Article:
1. Arctic Sea Ice Extent for Summer Melt Season
By far the most disturbing image of any I saw in 2012 was that for Arctic sea ice minimum summer extent. Indeed, the chart below is nothing short of shocking. Sea ice extent plummeted to 3.4 million square kilometres compared with the previous low of 4.2 million square kilometres in 2007, an 18% decline.
In the Intergovernmental Panel on Climate Change’s Assessment Report 4 published in 2007 we saw this statement:
In a more recent study, there is good agreement between Arctic sea-ice trends and those simulated by control and transient integrations from the Geophysical Fluid Dynamics Laboratory (GFDL) and the Hadley Centre (see Figure 16-6). Although the Hadley Centre climate model underestimates sea-ice extent and thickness, the trends of the two models are similar. Both models predict continued decreases in sea-ice thickness and extent (Vinnikov et al., 1999), so that by 2050, sea-ice extent is reduced to about 80% of area it covered at the mid-20th century.
The year 2012 showed an emergent trend very different from the model predictions and consensus expectations. Another graphic shows how much the Arctic summer world has changed from 20 years ago.
Closer to my personal experience, I recall a bet made between James Annan, a climate prediction scientist who I knew in Tokyo, and Joe Romm, one of the highest profile climate change activist bloggers on the internet made back in 2007. Here is the bet (Joe revisits the bet in a 2011 blog post here):
At no time between now and the end of the year 2020 will the minimum total Arctic Sea ice extent be less than 10% of the 1979-2000 average minimum annual Arctic Sea ice extent, as measured by NSIDC data or any other measurement mutually agreed-upon; provided, however, that if two or more volcanic eruptions with the energy level equal to or greater than the 1991 Mount Pinatubo shall occur between now and the end of 2020, then all bets are voided.
Romm bet that sea extent would break below 10% while Annan said it wouldn’t. As a rational for the bet, Annan commented on his blog back in 2007 thus:
I don’t even have a strong view on the short-term fate of Arctic ice. But for that reason, I think it is unreasonable to claim that all the models and research (which suggests ice-free around mid-century and perhaps later) is badly wrong.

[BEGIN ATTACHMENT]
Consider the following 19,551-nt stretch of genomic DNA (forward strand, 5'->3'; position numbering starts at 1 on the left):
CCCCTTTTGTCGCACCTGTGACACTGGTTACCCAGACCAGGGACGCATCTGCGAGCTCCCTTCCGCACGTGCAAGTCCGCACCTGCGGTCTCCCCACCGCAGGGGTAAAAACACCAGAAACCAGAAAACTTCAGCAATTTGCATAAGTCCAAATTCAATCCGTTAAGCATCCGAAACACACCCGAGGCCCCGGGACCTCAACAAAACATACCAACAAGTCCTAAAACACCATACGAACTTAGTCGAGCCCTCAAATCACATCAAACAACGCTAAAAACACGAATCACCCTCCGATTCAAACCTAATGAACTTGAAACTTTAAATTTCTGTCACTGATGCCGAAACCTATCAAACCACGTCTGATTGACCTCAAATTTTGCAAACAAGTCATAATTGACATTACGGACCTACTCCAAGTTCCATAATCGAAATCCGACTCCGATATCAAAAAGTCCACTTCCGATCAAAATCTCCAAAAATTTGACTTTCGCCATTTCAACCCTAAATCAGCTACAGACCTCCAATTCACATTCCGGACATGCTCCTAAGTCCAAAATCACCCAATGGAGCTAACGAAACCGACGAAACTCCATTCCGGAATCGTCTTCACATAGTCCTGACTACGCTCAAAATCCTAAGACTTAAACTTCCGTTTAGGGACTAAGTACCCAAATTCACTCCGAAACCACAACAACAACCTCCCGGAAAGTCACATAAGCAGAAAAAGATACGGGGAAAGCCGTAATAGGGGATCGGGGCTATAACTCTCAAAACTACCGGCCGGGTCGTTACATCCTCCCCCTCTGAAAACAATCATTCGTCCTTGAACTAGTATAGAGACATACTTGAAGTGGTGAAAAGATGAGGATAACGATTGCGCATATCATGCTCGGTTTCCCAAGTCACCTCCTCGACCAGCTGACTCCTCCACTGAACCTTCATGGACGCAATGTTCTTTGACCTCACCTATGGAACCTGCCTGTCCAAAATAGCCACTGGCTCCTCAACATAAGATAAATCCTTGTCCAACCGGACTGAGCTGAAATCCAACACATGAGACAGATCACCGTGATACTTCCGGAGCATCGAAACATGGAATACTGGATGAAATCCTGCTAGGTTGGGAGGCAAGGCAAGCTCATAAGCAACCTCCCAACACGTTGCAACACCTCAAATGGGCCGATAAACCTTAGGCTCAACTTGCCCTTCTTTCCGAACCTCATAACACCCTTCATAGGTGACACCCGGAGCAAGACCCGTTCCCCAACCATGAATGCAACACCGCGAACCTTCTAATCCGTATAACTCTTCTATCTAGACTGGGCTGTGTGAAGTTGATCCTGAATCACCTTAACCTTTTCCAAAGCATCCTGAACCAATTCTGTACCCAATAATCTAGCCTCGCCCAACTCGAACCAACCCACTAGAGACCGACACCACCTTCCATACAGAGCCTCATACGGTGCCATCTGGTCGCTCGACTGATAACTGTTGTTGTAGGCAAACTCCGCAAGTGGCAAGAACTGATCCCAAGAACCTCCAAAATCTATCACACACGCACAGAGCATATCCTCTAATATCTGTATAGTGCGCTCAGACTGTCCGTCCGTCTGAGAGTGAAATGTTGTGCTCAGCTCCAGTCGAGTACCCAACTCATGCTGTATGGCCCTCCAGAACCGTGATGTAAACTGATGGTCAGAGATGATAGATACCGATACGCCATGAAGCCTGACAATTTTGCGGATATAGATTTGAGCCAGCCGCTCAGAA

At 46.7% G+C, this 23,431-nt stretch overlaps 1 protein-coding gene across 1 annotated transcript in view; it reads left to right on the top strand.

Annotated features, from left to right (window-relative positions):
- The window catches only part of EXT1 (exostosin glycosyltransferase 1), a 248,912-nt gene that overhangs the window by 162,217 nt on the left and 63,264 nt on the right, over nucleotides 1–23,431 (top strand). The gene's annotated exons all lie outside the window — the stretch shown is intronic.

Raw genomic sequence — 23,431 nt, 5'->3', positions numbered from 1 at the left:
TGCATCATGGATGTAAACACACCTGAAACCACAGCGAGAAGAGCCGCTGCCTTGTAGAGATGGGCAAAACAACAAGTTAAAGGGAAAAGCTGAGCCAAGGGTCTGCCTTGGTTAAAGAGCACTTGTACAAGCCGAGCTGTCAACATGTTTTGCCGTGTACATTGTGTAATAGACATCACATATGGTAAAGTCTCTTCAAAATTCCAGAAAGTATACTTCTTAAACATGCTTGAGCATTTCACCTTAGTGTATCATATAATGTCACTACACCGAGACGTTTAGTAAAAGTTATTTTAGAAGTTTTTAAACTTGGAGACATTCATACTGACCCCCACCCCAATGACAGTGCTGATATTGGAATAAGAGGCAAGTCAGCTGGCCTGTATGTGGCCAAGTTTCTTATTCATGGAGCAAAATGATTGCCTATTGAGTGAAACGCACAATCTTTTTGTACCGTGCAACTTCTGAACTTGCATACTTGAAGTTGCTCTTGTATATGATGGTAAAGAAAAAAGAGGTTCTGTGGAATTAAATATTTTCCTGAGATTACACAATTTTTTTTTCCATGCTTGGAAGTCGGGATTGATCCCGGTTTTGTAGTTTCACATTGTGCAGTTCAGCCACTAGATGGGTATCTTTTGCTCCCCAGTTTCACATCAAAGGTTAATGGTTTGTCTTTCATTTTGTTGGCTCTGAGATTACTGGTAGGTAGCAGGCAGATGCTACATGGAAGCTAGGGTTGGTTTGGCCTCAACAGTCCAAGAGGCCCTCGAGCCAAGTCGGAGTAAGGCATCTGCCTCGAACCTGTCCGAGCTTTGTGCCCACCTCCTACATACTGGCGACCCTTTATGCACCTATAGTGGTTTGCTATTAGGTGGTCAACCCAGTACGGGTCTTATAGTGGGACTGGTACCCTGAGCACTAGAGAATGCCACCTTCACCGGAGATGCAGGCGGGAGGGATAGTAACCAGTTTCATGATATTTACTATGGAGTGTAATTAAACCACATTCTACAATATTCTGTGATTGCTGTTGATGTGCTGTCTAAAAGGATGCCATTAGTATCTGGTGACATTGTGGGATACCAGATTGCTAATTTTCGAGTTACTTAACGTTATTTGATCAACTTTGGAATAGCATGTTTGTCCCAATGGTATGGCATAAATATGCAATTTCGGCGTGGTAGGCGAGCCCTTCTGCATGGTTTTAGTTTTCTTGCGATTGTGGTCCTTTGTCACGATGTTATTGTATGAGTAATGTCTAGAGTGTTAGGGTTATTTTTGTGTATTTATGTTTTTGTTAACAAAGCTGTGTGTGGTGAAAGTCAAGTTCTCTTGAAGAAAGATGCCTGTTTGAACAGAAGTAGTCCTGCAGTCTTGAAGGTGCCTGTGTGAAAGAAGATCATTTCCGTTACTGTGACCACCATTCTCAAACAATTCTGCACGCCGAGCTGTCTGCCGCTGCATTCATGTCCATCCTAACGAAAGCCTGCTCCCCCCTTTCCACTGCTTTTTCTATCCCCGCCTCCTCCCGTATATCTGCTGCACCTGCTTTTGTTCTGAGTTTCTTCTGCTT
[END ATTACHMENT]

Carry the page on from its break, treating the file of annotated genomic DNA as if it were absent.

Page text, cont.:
I was a bit player in doing some work with James Annan on climate prediction markets in the past (most of which was driven by the financial derivatives specialist Daniel Bloch). James is a very bright, much-published academic in the field of climate prediction. In particular, previous work by him suggests that a more extreme temperature change of say 6 degree Celsius of warming as a result of a doubling of atmospheric CO2 concentration is highly unlikely, and his papers saying as such are often quoted in the academic literature.
Now, while I am sure for James the bet was not subject to the rigorous analysis of his other work, he obviously wandered into it with some conviction—hence the statement “I think it is unreasonable to claim that all the models and research (which suggests ice-free around mid-century and perhaps later) is badly wrong.”
Well, after 2012, we must be on the brink of making the statement that all the models and research (which suggests ice-free around mid-century and perhaps later) is badly wrong. This, to me, is alarming (and I don’t see myself as an alarmist). (And as for the bet, the odds most have moved from being a sure thing to perhaps 50:50).
Thankfully, few die with a greater-than-expected retreat of sea ice (although the impact on weather is still being worked out). What is alarming, however, is that if the models and research is badly wrong over sea ice it may prove to be badly wrong with permafrost thaw and methane emissions (which in turn could lead to an acceleration in temperature rise).
The collapse in sea ice extent is a horrible surprise from a risk management perspective (like getting a 4 standard deviation stock index movement in my old job). It also buttresses my suspicion that little of what is published by the IPCC is alarmist; rather, when they err, it is far more likely to be toward the conservative. A Foreign Policy article by the scientist Kerry Emanuel also argues as such (here). In conclusion, black swans appear to be alive and thriving in the world of climate science as much as in financial markets—unfortunately, for us all.